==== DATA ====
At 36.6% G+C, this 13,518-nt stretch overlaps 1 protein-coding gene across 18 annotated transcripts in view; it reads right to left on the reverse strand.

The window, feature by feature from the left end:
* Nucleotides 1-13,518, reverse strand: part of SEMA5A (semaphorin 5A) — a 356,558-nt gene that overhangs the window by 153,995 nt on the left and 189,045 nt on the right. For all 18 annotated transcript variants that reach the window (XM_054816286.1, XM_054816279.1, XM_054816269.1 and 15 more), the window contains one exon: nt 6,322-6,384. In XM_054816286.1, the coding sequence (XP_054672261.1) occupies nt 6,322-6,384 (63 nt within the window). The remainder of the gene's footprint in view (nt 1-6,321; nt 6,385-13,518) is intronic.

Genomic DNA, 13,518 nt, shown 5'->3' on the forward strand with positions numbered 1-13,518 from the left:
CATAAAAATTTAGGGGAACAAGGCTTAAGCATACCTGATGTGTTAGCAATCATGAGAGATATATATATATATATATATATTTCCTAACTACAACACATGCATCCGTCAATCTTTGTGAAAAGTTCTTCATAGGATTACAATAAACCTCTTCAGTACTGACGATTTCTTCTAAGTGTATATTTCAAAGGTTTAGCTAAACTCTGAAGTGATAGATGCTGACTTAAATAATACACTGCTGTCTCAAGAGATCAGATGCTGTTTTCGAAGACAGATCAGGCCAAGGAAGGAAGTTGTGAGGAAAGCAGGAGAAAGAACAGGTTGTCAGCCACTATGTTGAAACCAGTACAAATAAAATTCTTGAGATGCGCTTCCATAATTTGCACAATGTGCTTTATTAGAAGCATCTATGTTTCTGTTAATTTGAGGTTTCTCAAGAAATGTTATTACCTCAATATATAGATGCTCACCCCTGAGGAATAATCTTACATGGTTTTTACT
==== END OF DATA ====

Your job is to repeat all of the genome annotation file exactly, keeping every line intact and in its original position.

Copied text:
At 36.6% G+C, this 13,518-nt stretch overlaps 1 protein-coding gene across 18 annotated transcripts in view; it reads right to left on the reverse strand.

The window, feature by feature from the left end:
* Nucleotides 1-13,518, reverse strand: part of SEMA5A (semaphorin 5A) — a 356,558-nt gene that overhangs the window by 153,995 nt on the left and 189,045 nt on the right. For all 18 annotated transcript variants that reach the window (XM_054816286.1, XM_054816279.1, XM_054816269.1 and 15 more), the window contains one exon: nt 6,322-6,384. In XM_054816286.1, the coding sequence (XP_054672261.1) occupies nt 6,322-6,384 (63 nt within the window). The remainder of the gene's footprint in view (nt 1-6,321; nt 6,385-13,518) is intronic.

Genomic DNA, 13,518 nt, shown 5'->3' on the forward strand with positions numbered 1-13,518 from the left:
CATAAAAATTTAGGGGAACAAGGCTTAAGCATACCTGATGTGTTAGCAATCATGAGAGATATATATATATATATATATATTTCCTAACTACAACACATGCATCCGTCAATCTTTGTGAAAAGTTCTTCATAGGATTACAATAAACCTCTTCAGTACTGACGATTTCTTCTAAGTGTATATTTCAAAGGTTTAGCTAAACTCTGAAGTGATAGATGCTGACTTAAATAATACACTGCTGTCTCAAGAGATCAGATGCTGTTTTCGAAGACAGATCAGGCCAAGGAAGGAAGTTGTGAGGAAAGCAGGAGAAAGAACAGGTTGTCAGCCACTATGTTGAAACCAGTACAAATAAAATTCTTGAGATGCGCTTCCATAATTTGCACAATGTGCTTTATTAGAAGCATCTATGTTTCTGTTAATTTGAGGTTTCTCAAGAAATGTTATTACCTCAATATATAGATGCTCACCCCTGAGGAATAATCTTACATGGTTTTTACT